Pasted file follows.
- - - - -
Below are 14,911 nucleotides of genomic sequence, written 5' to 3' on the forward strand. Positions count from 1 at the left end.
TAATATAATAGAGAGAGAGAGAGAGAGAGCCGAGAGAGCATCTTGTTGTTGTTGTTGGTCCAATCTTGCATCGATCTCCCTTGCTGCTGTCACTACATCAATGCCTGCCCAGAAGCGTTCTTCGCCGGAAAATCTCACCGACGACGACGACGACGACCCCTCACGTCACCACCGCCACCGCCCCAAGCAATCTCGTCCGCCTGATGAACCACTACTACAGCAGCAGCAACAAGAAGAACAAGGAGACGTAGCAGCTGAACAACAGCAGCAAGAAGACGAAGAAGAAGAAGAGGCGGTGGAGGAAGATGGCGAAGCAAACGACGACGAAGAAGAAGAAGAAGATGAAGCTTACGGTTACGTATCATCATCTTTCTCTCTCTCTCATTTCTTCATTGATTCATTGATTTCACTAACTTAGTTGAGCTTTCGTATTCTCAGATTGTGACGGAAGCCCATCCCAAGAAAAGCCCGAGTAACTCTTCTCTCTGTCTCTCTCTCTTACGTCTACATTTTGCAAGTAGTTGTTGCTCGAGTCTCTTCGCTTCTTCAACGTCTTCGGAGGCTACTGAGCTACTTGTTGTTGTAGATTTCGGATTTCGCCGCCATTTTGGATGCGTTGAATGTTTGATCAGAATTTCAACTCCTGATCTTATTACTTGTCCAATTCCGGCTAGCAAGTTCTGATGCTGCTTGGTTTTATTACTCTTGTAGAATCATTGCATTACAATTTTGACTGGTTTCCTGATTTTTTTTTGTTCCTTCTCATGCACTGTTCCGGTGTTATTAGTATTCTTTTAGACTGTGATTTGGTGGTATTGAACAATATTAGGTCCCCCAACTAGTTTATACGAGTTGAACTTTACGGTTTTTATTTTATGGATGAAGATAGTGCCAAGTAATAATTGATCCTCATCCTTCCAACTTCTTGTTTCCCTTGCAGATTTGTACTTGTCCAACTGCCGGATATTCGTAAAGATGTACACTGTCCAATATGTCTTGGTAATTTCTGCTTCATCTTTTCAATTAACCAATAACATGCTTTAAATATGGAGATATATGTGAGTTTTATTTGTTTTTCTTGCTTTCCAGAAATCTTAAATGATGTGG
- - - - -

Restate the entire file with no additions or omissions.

Below are 14,911 nucleotides of genomic sequence, written 5' to 3' on the forward strand. Positions count from 1 at the left end.
TAATATAATAGAGAGAGAGAGAGAGAGAGCCGAGAGAGCATCTTGTTGTTGTTGTTGGTCCAATCTTGCATCGATCTCCCTTGCTGCTGTCACTACATCAATGCCTGCCCAGAAGCGTTCTTCGCCGGAAAATCTCACCGACGACGACGACGACGACCCCTCACGTCACCACCGCCACCGCCCCAAGCAATCTCGTCCGCCTGATGAACCACTACTACAGCAGCAGCAACAAGAAGAACAAGGAGACGTAGCAGCTGAACAACAGCAGCAAGAAGACGAAGAAGAAGAAGAGGCGGTGGAGGAAGATGGCGAAGCAAACGACGACGAAGAAGAAGAAGAAGATGAAGCTTACGGTTACGTATCATCATCTTTCTCTCTCTCTCATTTCTTCATTGATTCATTGATTTCACTAACTTAGTTGAGCTTTCGTATTCTCAGATTGTGACGGAAGCCCATCCCAAGAAAAGCCCGAGTAACTCTTCTCTCTGTCTCTCTCTCTTACGTCTACATTTTGCAAGTAGTTGTTGCTCGAGTCTCTTCGCTTCTTCAACGTCTTCGGAGGCTACTGAGCTACTTGTTGTTGTAGATTTCGGATTTCGCCGCCATTTTGGATGCGTTGAATGTTTGATCAGAATTTCAACTCCTGATCTTATTACTTGTCCAATTCCGGCTAGCAAGTTCTGATGCTGCTTGGTTTTATTACTCTTGTAGAATCATTGCATTACAATTTTGACTGGTTTCCTGATTTTTTTTTGTTCCTTCTCATGCACTGTTCCGGTGTTATTAGTATTCTTTTAGACTGTGATTTGGTGGTATTGAACAATATTAGGTCCCCCAACTAGTTTATACGAGTTGAACTTTACGGTTTTTATTTTATGGATGAAGATAGTGCCAAGTAATAATTGATCCTCATCCTTCCAACTTCTTGTTTCCCTTGCAGATTTGTACTTGTCCAACTGCCGGATATTCGTAAAGATGTACACTGTCCAATATGTCTTGGTAATTTCTGCTTCATCTTTTCAATTAACCAATAACATGCTTTAAATATGGAGATATATGTGAGTTTTATTTGTTTTTCTTGCTTTCCAGAAATCTTAAATGATGTGG